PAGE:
What are cognitive processes of decision making?
Much of what people do, with the exceptions of reflexive and habitual behavior, results from the cognitive processes of deciding. Even a minor decision, such as whether to drive a car, take the bus, or walk to work, involves the coordination of many complex processes. In making this choice, one might take into consideration one’s perception of the weather, guilt about contributing to air pollution, feeling of physical energy, goal of obtaining more exercise, memory of a recent bus trip, desire for company, or judged likelihood of working late. Even such a relatively minor decision can be difficult to make because there are numerous considerations, and some favor one alternative while remaining considerations favor other alternatives. In addition, the decision maker cannot know all relevant information, so there is uncertainty about the outcomes of important events.
A major goal of decision research is to understand the rules that people use in choosing from alternatives. This often means gaining insight into the decision processes that are used when no alternative is clearly preferred. To accomplish this, it is necessary to understand what is meant by a rule and to identify different potential rules for selecting one of a set of alternative courses of action. Some rules are heuristics, or strategies for simplifying choice that limit the evaluation of alternatives. Heuristics can be very efficient. In the transportation example above, if one used a heuristic, one might consider only the amount of time available for getting to work. Such a simplistic analysis of the problem can, however, lead to a poor decision. In other words, the employee might have more regrets after using this heuristic than would be the case if he or she had made a more careful analysis of the alternatives.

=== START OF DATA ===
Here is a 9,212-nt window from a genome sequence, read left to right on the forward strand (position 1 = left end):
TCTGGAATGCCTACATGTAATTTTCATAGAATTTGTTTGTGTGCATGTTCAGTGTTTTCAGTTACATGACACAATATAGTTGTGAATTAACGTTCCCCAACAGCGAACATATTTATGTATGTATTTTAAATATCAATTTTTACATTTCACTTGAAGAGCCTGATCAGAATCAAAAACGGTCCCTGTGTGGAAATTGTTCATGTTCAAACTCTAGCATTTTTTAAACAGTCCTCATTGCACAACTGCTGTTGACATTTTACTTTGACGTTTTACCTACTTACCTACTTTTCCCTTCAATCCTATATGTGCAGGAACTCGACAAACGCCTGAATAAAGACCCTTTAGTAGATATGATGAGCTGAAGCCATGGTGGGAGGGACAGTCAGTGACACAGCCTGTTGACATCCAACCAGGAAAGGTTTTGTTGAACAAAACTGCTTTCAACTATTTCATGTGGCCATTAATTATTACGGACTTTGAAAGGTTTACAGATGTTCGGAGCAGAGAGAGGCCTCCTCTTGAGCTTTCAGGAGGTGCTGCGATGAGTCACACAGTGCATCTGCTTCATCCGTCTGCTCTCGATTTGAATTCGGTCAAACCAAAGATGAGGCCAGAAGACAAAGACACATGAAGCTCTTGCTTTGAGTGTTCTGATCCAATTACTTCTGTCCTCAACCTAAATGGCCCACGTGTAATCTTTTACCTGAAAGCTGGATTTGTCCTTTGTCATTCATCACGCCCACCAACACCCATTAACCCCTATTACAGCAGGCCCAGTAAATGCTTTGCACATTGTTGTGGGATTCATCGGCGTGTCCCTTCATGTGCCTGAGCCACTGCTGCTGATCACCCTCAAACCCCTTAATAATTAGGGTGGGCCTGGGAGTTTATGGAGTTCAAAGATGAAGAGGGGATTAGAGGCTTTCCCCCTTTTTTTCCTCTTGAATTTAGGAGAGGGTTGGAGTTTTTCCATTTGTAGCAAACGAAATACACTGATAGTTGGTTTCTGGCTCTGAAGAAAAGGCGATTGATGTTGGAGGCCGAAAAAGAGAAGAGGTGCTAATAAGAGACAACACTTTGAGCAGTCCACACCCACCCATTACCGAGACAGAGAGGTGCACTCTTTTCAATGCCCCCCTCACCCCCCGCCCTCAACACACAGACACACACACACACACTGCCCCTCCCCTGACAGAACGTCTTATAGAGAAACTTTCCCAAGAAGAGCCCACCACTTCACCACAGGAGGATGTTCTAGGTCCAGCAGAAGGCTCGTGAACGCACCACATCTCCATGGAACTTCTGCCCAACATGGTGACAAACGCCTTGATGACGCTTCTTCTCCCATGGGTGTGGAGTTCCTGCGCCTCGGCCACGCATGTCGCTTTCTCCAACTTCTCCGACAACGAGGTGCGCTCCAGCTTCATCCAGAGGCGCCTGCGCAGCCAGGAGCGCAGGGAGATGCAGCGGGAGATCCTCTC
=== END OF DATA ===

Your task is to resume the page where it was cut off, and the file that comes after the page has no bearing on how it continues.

Decision theory has a long history of identifying normative procedures for decision making. These procedures tell people what rules they should follow in making decisions. A standard rule is to take into account two dimensions for each decision alternative: likelihood and utility. This principle, which is embodied in subjective expected utility theory, is intended to maximize the personal value of one’s anticipated outcomes. A person may be given a choice between a 50 percent chance of winning $100 and a certain $2. The first alternative has an expected outcome of $50 (calculated by 50 percent of $100 = $50), since that is what one would expect to win on average if one played this game many times. The other alternative has an expected outcome of $2 (calculated by 100 percent of $2 = $2). Subjective expected utility theory indicates that one should choose the first alternative, the 50 percent chance of $100, because it has a higher expected outcome. This choice is called “rational” in the sense that it is the choice that is likely to maximize earnings.
The cognitive approach to decision making emphasizes an understanding of the ways in which various factors influence the choices that people make in reality, regardless of whether they follow normative principles. In contrast to the normative approach, the cognitive approach is focused on description of the actual processes that people use. A person may be given a 30 percent chance of $100 or a certain $20. Calculations based on likelihood and value dictate that one should choose the first alternative, since its anticipated outcome of $30 (30 percent of $100 = $30) is more than $20. Many people, however, simply do not want to take the risk of receiving nothing with the first alternative, preferring the security of knowing that they will receive $20 to the uncertainty of getting $100 or nothing. The possibility of an additional $10 is not worth the risk. This is not necessarily “irrational.” As this example shows, normative decision theory cannot predict what many or even most people will choose. For this reason, psychologists have become increasingly interested in examining the processes that people actually use to make decisions.